Bright Outlook for Vietnam’s GDP Growth

International organisations made positive assessments of the country’s socio-economic situation and issued optimistic forecasts for its economic growth.

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Bright Outlook for Vietnam’s GDP Growth
An automobile production line at a Toyota Motor Vietnam factory in the northern province of Vinh Phuc. Photo: VNA

Vietnam’s GDP growth will reach 8% this year in the base-case scenario, provided that there will be no upheavals in the market but favourable external factors for the economy during the remaining months of the year, VNA reported, citing Deputy Minister of Planning and Investment Tran Quoc Phuong.

It was one of the two GDP scenarios for 2022 announced by the Ministry of Planning and Investment (MPI) at a routine government press briefing on October 1.

In the worst-case scenario, the GDP will grow at 7.5%, provided that many challenges and uncertainties are expected in the fourth quarter of this year, Phuong told reporters.

Commenting on Vietnam’s economic outlook for 2023, he said there will be both challenges and opportunities, but the former are likely to outweigh the latter and be even tougher in the wake of inflationary pressure worldwide and a gloomy global economic outlook.

He noted that global inflation, particularly in major economies as well as Vietnam’s key partners, is unlikely to ease over the next one or two months but certainly will linger on in 2023.

The official also voiced concern over other threats to the Vietnamese economy, emphasizing the ongoing Russia-Ukraine crisis and non-conventional risks like storms, flooding, and epidemics.

The MPI forecast the Vietnamese economy will expand around 6.5% in 2023 in a growth scenario submitted to the Government, he said.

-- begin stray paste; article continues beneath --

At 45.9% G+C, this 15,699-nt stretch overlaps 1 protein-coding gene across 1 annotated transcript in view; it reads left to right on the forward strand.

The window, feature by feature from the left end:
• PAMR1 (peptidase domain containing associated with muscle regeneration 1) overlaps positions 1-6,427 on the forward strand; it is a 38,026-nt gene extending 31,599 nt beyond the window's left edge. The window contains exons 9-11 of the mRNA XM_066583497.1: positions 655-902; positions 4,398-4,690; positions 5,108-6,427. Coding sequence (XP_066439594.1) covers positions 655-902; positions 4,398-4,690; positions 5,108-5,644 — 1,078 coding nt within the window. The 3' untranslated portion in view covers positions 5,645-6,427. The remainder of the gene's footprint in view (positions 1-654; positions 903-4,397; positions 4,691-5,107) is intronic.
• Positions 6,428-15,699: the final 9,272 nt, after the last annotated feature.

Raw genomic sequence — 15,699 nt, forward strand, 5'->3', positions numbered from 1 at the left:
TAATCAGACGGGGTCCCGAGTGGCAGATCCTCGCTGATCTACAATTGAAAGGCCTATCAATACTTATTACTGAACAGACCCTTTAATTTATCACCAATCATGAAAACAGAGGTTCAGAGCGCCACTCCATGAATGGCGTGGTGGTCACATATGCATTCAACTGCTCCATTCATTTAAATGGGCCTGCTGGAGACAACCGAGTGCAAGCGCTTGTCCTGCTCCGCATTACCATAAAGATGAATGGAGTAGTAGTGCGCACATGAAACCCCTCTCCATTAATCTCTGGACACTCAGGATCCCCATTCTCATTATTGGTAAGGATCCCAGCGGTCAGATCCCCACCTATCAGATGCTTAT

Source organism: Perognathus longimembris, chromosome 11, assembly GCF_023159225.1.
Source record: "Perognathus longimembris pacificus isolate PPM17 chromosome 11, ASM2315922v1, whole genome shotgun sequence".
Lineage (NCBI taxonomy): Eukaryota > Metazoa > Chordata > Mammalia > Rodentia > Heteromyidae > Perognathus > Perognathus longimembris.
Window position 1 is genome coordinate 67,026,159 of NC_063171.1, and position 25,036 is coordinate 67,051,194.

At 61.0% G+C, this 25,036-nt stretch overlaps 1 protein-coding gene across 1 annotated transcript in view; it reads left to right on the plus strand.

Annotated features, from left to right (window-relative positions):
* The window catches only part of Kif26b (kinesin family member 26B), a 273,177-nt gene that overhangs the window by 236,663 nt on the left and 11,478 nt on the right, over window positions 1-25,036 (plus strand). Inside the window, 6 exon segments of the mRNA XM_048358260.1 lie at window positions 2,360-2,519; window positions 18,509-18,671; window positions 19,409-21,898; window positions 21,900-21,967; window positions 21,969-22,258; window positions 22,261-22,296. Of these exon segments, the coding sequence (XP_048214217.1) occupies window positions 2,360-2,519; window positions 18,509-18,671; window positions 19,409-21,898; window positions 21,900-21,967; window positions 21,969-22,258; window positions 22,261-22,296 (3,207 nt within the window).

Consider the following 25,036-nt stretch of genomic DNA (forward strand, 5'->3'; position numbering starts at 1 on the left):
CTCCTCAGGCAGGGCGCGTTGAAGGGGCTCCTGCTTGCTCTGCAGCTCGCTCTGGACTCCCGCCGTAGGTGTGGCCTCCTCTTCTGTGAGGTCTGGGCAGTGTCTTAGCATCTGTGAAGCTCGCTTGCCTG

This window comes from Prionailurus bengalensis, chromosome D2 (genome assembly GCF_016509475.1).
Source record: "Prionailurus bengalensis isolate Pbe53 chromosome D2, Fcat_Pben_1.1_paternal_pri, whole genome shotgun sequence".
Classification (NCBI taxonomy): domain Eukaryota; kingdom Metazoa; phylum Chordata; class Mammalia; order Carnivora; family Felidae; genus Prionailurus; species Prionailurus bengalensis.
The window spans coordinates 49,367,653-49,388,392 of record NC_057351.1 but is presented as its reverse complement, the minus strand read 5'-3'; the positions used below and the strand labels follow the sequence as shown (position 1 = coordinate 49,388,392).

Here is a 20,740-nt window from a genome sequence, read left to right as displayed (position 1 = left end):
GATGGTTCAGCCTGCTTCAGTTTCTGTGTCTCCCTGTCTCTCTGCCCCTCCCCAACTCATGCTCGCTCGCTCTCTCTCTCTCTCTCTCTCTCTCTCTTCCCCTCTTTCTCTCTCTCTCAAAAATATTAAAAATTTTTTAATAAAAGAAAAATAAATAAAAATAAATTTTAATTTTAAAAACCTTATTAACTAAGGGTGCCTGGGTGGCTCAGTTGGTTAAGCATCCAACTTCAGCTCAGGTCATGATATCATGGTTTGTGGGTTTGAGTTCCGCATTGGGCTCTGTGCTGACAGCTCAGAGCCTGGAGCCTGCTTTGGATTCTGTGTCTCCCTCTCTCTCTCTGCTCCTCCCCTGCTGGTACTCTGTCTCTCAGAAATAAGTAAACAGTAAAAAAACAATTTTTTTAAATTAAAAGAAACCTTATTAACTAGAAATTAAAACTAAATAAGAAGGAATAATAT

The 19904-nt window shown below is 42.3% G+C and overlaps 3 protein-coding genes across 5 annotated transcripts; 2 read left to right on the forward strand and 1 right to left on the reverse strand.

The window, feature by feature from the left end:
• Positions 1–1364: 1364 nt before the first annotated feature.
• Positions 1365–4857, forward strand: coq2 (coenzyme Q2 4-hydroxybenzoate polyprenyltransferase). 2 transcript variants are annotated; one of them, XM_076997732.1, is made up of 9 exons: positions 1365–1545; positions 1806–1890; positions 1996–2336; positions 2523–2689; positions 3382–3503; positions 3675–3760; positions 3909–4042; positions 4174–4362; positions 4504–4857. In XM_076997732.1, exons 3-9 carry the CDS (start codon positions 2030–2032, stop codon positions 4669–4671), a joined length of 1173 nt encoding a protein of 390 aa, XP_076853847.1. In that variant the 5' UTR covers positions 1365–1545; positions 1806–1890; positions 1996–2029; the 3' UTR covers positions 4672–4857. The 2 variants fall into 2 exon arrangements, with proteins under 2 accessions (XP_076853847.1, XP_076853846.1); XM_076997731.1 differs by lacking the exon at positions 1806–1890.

The deputy minister also revealed that 46.7% of the total public investment has been disbursed so far this year.

Bright Outlook for Vietnam’s GDP Growth
Vietnam is integrating deeply into the global economy. Photo: Citywire Asia

Meanwhile, according to Minister-Chairman of the Government Office Tran Van Son, Vietnam’s GDP growth in 2022 and 2023 will be among the highest in Southeast Asia as shown in many international organizations’ forecasts and assessments on the Vietnamese economic outlook.

He made this statement a routine government press briefing in Hanoi on October 1.

Moody’s, the World Bank (WB), the International Monetary Fund (IMF), and the Asian Development Bank (ADB) have projected Vietnam will achieve a GDP growth of 8.5%, 7.2%, 7% and 6.5%, respectively, this year, he said.

The economy is back on track, Son said, noting that the GDP growth hit 13.6% in the third quarter of 2022 and 8.83% in the first nine months of the year, the highest since 2011.

The nine-month GRDP growth exceeded 11% in 10 localities. Hanoi and HCM City recorded a GRDP growth of 9.97% and 9.69%, respectively, during the period, according to Son.

From January to September, the agriculture, forestry and fisheries sector expanded 2.99% year-on-year; industry and construction, 9.63%; and services, 10.57%.

Vietnam has maintained a stable macro-economy with inflation well under control and CPI picking up 2.73%, he said.

Addressing the Government’s teleconference with the 63 provinces and cities nationwide and the Cabinet’s regular meeting for September on October 1, Prime Minister Pham Minh Chinh said despite considerable, fast, complex, and unpredictable changes in the global situation, thanks to efforts by the entire political system, people, and businesses, Vietnam has managed to obtain encouraging socio-economic results.

However, he also pointed out latent risks to macro-economic stability and inflation control; sluggish implementation of the national target programmes and public investment disbursement; high input costs for production and business activities; the shortage of medicine and medical supplies in some hospitals and localities; the complex Covid-19 situation and slow vaccination; difficulties facing certain groups of people, especially in remote and ethnic minority areas; and increasing damage caused by natural disasters.

Hannah Nguyen